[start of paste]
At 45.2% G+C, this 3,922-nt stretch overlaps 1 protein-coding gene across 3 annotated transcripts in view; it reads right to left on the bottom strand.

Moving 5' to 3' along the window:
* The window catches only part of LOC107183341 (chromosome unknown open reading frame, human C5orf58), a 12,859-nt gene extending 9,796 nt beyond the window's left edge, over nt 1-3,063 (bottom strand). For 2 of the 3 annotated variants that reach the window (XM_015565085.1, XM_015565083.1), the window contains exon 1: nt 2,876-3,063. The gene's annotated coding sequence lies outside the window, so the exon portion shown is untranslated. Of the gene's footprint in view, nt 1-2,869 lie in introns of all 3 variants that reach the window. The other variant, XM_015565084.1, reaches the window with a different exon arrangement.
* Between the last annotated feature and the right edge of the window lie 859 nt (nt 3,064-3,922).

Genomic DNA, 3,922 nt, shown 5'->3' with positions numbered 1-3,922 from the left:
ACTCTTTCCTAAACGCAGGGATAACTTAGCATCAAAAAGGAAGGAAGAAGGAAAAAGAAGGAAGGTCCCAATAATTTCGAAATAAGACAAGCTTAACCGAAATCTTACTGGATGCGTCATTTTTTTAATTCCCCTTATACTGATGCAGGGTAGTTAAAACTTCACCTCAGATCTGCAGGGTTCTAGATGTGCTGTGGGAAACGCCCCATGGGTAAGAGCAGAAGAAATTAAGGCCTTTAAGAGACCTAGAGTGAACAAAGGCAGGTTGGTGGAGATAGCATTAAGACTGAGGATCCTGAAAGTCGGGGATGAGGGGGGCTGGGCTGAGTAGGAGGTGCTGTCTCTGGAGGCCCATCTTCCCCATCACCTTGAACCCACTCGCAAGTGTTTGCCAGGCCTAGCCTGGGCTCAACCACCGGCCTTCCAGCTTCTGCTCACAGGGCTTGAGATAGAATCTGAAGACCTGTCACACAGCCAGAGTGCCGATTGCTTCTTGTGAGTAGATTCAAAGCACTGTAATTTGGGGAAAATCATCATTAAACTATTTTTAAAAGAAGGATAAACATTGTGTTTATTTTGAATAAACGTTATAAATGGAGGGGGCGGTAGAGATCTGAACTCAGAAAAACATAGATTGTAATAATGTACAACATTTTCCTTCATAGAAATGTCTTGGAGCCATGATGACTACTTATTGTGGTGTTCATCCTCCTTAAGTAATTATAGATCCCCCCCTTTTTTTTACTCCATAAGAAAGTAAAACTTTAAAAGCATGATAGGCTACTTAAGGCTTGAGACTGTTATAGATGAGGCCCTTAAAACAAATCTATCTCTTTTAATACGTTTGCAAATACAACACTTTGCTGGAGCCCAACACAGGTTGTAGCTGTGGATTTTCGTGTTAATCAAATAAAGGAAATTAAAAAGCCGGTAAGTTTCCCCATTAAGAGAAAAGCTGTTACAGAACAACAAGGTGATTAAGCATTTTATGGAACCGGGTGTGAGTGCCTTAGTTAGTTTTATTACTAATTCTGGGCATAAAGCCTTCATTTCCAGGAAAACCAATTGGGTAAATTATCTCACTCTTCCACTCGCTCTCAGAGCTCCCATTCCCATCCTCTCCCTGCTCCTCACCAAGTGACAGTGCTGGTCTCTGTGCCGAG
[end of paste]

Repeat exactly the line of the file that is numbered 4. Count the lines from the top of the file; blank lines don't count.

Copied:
* Between the last annotated feature and the right edge of the window lie 859 nt (nt 3,064-3,922).